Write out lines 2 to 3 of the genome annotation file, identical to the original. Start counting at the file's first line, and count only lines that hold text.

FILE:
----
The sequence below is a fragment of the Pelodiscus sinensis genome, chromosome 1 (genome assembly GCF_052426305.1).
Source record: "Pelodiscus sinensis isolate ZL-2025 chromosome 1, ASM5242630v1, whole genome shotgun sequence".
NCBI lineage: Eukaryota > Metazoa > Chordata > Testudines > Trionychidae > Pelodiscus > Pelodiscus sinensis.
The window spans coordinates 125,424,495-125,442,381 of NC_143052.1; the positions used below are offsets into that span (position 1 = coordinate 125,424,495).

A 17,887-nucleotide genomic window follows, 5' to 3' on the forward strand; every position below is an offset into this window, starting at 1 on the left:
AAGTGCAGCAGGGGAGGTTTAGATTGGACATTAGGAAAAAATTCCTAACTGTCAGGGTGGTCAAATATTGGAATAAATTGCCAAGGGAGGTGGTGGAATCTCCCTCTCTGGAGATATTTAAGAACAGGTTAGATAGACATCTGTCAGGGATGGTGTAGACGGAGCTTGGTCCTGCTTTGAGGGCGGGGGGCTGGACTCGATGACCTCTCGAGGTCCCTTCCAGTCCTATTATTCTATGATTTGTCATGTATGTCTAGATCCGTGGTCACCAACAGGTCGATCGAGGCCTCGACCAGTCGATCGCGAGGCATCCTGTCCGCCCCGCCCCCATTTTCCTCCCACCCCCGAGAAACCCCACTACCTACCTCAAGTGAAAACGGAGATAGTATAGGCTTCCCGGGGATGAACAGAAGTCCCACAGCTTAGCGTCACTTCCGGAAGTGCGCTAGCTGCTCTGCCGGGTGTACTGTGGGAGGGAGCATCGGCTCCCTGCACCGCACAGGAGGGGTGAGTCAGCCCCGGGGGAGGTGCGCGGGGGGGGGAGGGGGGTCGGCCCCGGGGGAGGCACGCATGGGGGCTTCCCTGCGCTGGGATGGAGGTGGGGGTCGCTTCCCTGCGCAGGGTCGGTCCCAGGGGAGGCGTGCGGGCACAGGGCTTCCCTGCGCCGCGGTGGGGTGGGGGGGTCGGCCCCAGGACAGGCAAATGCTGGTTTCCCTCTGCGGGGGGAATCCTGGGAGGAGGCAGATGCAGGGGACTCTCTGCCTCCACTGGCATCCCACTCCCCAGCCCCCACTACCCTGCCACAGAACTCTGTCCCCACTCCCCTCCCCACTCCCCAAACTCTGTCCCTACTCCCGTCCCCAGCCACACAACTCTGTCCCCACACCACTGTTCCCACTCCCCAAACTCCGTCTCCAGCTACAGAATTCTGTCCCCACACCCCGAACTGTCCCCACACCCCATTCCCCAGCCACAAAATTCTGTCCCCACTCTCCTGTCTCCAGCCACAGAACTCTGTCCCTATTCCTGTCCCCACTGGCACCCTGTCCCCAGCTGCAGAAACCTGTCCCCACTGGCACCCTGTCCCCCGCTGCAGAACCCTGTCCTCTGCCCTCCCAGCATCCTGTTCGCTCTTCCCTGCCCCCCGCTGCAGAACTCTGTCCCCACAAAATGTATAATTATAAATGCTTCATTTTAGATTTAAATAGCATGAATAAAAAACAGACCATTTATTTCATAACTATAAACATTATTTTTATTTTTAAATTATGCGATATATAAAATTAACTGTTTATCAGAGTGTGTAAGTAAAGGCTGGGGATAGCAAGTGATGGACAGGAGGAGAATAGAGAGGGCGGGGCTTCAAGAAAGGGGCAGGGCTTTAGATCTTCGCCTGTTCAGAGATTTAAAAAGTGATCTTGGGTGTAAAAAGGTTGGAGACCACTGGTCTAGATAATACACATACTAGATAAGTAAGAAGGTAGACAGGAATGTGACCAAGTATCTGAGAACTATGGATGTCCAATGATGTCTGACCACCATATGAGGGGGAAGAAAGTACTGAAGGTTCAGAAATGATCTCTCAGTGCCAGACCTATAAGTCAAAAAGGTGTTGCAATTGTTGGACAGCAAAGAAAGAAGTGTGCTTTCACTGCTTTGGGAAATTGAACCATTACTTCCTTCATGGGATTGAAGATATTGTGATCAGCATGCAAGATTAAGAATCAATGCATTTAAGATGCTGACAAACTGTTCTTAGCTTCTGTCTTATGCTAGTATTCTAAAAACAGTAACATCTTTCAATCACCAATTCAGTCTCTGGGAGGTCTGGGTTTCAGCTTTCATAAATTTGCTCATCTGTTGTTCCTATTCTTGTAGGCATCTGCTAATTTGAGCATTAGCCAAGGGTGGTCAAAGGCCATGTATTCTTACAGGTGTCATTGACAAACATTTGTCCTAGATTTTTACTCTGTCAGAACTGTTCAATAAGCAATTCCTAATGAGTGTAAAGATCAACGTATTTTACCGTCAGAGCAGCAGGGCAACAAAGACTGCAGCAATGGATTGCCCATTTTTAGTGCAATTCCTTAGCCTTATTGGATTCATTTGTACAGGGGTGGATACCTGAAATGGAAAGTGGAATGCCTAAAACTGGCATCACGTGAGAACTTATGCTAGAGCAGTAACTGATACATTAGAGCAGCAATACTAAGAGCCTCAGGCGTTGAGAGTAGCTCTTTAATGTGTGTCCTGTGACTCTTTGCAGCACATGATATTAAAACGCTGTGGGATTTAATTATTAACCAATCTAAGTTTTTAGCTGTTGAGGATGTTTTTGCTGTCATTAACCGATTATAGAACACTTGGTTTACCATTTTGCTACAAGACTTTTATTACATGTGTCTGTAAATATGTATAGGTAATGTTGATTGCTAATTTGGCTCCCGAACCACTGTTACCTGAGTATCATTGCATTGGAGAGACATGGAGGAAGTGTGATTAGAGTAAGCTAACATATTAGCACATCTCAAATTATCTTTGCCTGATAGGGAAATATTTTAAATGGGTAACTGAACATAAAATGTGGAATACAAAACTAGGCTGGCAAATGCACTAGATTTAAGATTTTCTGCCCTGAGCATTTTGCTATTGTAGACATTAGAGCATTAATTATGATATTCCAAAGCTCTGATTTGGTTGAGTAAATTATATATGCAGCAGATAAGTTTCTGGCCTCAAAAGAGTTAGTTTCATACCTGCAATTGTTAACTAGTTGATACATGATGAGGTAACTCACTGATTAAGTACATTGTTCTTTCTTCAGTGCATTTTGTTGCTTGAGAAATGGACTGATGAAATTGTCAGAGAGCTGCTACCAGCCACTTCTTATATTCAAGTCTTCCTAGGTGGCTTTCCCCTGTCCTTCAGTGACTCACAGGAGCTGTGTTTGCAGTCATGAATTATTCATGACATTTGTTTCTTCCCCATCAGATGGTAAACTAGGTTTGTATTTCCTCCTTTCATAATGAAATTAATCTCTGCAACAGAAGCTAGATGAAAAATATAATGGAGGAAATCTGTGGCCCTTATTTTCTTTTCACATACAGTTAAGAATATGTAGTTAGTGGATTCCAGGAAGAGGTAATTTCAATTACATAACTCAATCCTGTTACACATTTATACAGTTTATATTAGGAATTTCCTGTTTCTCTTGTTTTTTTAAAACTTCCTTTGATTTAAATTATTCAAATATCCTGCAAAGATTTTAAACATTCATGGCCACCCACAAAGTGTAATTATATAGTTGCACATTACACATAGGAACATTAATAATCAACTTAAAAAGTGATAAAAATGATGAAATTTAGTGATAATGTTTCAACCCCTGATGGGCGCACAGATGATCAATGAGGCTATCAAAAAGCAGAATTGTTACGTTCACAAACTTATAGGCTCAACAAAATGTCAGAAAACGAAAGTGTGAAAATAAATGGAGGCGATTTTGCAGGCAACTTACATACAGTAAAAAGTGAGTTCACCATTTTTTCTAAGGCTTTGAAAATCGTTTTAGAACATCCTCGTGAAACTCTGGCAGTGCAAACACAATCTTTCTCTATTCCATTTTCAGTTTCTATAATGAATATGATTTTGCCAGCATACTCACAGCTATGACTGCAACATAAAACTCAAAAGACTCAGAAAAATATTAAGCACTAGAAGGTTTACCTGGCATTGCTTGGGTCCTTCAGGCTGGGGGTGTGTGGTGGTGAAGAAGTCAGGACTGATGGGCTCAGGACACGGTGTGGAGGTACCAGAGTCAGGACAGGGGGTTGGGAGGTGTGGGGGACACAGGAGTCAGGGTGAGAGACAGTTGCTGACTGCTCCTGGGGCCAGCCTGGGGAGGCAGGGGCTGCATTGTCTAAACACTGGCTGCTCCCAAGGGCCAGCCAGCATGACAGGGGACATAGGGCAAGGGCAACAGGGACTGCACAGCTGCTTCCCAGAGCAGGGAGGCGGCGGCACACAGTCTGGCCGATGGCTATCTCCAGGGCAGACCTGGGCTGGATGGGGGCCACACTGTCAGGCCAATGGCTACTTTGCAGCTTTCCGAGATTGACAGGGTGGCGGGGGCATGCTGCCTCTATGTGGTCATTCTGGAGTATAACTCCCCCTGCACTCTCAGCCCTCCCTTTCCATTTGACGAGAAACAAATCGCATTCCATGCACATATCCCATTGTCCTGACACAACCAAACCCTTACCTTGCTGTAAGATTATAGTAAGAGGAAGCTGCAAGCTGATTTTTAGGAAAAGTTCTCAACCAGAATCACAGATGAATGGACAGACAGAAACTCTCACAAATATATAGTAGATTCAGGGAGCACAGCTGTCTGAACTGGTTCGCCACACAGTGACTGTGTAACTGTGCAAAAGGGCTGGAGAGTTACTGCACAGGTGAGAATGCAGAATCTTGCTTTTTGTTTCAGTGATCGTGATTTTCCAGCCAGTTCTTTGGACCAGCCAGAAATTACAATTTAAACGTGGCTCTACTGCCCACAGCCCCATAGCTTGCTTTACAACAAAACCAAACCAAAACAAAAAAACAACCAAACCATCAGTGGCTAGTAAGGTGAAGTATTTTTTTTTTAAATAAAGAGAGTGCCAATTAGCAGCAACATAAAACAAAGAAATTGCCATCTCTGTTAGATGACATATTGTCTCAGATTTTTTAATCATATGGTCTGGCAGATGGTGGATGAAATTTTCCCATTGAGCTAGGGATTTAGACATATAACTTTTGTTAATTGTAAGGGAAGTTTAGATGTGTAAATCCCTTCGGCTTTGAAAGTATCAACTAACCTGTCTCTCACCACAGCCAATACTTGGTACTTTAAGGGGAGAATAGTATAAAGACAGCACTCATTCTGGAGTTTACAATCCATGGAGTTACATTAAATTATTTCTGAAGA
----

Source record: "Pelodiscus sinensis isolate ZL-2025 chromosome 1, ASM5242630v1, whole genome shotgun sequence".
NCBI lineage: Eukaryota > Metazoa > Chordata > Testudines > Trionychidae > Pelodiscus > Pelodiscus sinensis.